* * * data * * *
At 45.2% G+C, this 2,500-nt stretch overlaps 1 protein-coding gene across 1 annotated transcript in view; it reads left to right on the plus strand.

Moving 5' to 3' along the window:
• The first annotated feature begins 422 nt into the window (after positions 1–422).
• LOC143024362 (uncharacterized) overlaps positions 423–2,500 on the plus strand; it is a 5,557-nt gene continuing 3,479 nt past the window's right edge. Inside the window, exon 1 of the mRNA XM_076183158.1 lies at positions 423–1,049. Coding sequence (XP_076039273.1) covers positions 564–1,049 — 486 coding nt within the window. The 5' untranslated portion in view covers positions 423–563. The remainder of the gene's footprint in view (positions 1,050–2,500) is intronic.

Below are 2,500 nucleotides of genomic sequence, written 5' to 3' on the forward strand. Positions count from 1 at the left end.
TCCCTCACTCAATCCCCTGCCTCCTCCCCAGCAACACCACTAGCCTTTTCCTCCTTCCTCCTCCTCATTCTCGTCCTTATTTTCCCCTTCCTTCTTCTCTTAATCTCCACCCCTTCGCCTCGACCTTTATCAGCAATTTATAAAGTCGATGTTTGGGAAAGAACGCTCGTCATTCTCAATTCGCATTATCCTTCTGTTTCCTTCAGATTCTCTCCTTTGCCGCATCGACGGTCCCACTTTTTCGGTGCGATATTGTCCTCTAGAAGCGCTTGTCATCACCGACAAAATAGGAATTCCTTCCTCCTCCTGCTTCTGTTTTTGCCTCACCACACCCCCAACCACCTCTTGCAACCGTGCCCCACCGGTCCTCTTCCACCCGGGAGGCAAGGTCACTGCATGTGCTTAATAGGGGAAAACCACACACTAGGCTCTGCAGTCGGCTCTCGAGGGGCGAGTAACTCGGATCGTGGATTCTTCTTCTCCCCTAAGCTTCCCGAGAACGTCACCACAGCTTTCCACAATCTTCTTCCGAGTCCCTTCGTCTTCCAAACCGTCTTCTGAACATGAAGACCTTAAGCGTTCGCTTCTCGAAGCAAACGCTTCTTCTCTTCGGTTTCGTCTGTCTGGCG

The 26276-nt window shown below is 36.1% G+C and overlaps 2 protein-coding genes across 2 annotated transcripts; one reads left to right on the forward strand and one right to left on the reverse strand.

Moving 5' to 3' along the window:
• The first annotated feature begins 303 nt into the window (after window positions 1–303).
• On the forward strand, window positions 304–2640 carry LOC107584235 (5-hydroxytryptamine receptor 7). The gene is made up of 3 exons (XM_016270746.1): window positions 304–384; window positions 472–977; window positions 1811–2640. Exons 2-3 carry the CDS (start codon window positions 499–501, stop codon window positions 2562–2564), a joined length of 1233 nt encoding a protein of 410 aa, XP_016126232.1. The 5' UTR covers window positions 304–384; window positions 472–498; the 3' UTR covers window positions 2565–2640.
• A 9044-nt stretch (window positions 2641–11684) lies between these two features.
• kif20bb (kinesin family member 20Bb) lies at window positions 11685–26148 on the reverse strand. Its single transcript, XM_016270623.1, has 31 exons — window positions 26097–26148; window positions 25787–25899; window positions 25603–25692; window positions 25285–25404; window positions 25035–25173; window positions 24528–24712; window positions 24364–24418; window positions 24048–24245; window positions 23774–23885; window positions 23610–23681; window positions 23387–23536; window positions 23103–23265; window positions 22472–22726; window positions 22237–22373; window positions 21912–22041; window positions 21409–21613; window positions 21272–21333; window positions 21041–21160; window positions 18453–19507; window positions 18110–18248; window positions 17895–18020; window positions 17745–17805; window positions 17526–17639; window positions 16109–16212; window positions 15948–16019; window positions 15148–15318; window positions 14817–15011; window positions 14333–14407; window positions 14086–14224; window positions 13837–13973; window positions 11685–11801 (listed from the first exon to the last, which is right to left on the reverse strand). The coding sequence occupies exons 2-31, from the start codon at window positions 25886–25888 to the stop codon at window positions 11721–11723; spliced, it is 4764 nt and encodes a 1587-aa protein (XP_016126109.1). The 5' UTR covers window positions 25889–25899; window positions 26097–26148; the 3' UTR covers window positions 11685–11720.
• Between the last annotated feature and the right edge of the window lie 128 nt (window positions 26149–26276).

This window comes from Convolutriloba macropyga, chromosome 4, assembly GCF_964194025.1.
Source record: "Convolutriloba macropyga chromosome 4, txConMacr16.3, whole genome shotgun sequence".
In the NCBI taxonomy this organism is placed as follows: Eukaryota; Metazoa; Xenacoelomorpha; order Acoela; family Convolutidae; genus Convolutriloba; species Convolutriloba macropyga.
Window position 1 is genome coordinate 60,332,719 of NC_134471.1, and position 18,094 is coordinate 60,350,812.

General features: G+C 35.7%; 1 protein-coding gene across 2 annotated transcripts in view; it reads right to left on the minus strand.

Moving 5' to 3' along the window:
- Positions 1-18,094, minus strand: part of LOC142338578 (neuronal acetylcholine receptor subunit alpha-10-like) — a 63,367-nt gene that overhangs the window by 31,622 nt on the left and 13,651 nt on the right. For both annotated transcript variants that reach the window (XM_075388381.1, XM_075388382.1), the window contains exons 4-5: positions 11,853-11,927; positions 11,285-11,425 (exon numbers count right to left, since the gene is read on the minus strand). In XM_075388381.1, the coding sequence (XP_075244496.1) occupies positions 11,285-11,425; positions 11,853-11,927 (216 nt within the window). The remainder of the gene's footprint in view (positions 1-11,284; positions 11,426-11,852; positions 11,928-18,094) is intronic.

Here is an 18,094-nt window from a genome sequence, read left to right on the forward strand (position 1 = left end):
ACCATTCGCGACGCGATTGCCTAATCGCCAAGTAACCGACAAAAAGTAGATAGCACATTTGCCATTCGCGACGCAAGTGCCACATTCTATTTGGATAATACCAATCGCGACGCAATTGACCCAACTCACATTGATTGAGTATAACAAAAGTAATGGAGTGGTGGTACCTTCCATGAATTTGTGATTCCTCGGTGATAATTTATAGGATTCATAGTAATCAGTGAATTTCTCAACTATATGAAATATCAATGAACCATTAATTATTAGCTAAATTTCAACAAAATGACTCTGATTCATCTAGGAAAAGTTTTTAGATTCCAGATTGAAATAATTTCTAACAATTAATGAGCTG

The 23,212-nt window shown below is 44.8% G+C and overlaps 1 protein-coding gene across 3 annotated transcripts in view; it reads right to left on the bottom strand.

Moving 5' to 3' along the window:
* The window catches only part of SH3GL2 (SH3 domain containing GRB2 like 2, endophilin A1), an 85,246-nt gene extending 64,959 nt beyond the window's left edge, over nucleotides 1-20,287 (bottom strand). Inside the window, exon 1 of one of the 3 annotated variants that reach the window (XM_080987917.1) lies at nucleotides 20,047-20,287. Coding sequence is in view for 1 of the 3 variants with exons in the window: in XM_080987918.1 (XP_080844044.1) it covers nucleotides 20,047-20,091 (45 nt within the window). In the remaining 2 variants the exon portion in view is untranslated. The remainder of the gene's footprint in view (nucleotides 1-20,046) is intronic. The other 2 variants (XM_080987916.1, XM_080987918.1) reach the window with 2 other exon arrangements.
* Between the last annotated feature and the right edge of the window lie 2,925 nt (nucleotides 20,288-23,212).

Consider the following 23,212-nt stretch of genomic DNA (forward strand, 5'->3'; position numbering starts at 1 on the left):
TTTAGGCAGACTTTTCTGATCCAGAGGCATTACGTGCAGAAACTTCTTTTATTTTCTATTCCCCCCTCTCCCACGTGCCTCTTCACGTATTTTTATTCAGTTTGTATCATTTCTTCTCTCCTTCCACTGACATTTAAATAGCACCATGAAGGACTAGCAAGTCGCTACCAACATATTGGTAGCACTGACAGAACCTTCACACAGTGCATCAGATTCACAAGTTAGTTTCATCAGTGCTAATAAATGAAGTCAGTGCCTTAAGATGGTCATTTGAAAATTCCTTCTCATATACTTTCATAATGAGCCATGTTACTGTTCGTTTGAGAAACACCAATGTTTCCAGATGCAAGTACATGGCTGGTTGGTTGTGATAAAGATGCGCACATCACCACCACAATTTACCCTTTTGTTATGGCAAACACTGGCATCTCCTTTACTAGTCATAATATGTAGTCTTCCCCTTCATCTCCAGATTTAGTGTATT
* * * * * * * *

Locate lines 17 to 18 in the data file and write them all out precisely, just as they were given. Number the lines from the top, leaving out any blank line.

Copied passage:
Window position 1 is genome coordinate 60,332,719 of NC_134471.1, and position 18,094 is coordinate 60,350,812.

General features: G+C 35.7%; 1 protein-coding gene across 2 annotated transcripts in view; it reads right to left on the minus strand.